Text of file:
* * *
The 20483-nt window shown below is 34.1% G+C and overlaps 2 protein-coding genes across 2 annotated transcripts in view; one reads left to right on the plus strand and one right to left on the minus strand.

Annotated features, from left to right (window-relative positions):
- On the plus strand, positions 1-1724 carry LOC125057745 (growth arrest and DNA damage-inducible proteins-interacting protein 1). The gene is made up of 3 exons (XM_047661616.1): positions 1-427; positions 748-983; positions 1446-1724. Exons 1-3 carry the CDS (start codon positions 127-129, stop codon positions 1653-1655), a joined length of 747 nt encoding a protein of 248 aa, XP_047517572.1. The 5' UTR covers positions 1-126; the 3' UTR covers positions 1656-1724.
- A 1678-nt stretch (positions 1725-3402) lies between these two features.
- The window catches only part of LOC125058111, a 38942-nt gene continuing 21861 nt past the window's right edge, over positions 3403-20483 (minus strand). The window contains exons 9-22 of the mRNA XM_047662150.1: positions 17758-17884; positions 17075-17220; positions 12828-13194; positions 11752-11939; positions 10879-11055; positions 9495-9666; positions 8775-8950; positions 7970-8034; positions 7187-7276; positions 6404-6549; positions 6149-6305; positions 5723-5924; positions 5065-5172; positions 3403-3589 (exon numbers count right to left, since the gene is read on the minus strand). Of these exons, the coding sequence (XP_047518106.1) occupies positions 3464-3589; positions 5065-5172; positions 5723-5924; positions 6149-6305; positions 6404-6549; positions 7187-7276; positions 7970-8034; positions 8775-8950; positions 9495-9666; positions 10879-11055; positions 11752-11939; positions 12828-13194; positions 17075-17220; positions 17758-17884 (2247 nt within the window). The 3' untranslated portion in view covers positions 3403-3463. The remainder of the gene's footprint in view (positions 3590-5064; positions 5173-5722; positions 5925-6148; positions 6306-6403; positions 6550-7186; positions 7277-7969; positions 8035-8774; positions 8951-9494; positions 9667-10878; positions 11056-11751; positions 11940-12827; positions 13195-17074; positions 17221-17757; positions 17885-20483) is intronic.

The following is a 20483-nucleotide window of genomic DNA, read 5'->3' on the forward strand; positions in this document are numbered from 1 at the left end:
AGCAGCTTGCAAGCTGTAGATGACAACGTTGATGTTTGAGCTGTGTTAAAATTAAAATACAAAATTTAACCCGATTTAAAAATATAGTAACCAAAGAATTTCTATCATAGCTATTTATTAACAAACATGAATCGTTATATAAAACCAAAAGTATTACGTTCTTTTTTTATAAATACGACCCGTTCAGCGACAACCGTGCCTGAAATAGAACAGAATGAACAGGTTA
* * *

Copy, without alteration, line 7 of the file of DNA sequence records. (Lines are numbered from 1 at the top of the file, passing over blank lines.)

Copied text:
AGCAGCTTGCAAGCTGTAGATGACAACGTTGATGTTTGAGCTGTGTTAAAATTAAAATACAAAATTTAACCCGATTTAAAAATATAGTAACCAAAGAATTTCTATCATAGCTATTTATTAACAAACATGAATCGTTATATAAAACCAAAAGTATTACGTTCTTTTTTTATAAATACGACCCGTTCAGCGACAACCGTGCCTGAAATAGAACAGAATGAACAGGTTA